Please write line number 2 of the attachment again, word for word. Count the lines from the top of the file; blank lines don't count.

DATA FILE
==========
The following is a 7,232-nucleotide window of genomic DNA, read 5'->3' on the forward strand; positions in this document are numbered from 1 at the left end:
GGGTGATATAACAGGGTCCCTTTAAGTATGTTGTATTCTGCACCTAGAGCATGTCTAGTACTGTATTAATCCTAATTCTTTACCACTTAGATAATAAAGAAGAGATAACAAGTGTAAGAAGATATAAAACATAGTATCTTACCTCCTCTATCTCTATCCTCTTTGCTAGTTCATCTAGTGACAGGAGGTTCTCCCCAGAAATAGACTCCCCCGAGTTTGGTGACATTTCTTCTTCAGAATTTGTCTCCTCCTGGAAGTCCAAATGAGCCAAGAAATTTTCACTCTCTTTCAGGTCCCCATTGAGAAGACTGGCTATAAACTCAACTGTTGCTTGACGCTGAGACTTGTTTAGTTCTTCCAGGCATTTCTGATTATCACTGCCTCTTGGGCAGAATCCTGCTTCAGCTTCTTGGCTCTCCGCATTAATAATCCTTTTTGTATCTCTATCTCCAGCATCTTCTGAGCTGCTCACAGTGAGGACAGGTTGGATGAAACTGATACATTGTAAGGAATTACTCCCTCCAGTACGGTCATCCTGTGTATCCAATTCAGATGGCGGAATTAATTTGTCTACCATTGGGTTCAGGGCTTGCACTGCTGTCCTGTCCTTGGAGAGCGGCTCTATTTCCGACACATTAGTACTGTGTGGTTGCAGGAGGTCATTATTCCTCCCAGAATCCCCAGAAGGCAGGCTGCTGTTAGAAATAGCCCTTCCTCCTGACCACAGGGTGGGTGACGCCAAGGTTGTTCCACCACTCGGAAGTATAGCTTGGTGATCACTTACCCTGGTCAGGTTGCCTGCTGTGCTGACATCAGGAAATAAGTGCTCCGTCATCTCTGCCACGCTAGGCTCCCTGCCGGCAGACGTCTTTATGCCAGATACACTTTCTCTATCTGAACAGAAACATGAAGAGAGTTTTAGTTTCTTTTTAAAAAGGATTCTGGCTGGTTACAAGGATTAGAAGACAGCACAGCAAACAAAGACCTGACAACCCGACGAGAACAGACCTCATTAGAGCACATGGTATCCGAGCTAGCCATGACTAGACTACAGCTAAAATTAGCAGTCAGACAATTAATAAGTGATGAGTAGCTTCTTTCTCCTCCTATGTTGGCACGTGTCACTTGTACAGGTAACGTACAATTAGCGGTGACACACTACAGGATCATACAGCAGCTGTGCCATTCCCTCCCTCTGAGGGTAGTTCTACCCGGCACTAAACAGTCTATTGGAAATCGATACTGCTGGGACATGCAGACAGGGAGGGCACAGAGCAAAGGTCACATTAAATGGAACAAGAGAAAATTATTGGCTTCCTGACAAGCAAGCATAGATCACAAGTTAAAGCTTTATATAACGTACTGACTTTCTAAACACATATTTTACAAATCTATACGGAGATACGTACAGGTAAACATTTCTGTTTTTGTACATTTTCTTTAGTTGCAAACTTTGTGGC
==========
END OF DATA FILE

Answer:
GGGTGATATAACAGGGTCCCTTTAAGTATGTTGTATTCTGCACCTAGAGCATGTCTAGTACTGTATTAATCCTAATTCTTTACCACTTAGATAATAAAGAAGAGATAACAAGTGTAAGAAGATATAAAACATAGTATCTTACCTCCTCTATCTCTATCCTCTTTGCTAGTTCATCTAGTGACAGGAGGTTCTCCCCAGAAATAGACTCCCCCGAGTTTGGTGACATTTCTTCTTCAGAATTTGTCTCCTCCTGGAAGTCCAAATGAGCCAAGAAATTTTCACTCTCTTTCAGGTCCCCATTGAGAAGACTGGCTATAAACTCAACTGTTGCTTGACGCTGAGACTTGTTTAGTTCTTCCAGGCATTTCTGATTATCACTGCCTCTTGGGCAGAATCCTGCTTCAGCTTCTTGGCTCTCCGCATTAATAATCCTTTTTGTATCTCTATCTCCAGCATCTTCTGAGCTGCTCACAGTGAGGACAGGTTGGATGAAACTGATACATTGTAAGGAATTACTCCCTCCAGTACGGTCATCCTGTGTATCCAATTCAGATGGCGGAATTAATTTGTCTACCATTGGGTTCAGGGCTTGCACTGCTGTCCTGTCCTTGGAGAGCGGCTCTATTTCCGACACATTAGTACTGTGTGGTTGCAGGAGGTCATTATTCCTCCCAGAATCCCCAGAAGGCAGGCTGCTGTTAGAAATAGCCCTTCCTCCTGACCACAGGGTGGGTGACGCCAAGGTTGTTCCACCACTCGGAAGTATAGCTTGGTGATCACTTACCCTGGTCAGGTTGCCTGCTGTGCTGACATCAGGAAATAAGTGCTCCGTCATCTCTGCCACGCTAGGCTCCCTGCCGGCAGACGTCTTTATGCCAGATACACTTTCTCTATCTGAACAGAAACATGAAGAGAGTTTTAGTTTCTTTTTAAAAAGGATTCTGGCTGGTTACAAGGATTAGAAGACAGCACAGCAAACAAAGACCTGACAACCCGACGAGAACAGACCTCATTAGAGCACATGGTATCCGAGCTAGCCATGACTAGACTACAGCTAAAATTAGCAGTCAGACAATTAATAAGTGATGAGTAGCTTCTTTCTCCTCCTATGTTGGCACGTGTCACTTGTACAGGTAACGTACAATTAGCGGTGACACACTACAGGATCATACAGCAGCTGTGCCATTCCCTCCCTCTGAGGGTAGTTCTACCCGGCACTAAACAGTCTATTGGAAATCGATACTGCTGGGACATGCAGACAGGGAGGGCACAGAGCAAAGGTCACATTAAATGGAACAAGAGAAAATTATTGGCTTCCTGACAAGCAAGCATAGATCACAAGTTAAAGCTTTATATAACGTACTGACTTTCTAAACACATATTTTACAAATCTATACGGAGATACGTACAGGTAAACATTTCTGTTTTTGTACATTTTCTTTAGTTGCAAACTTTGTGGC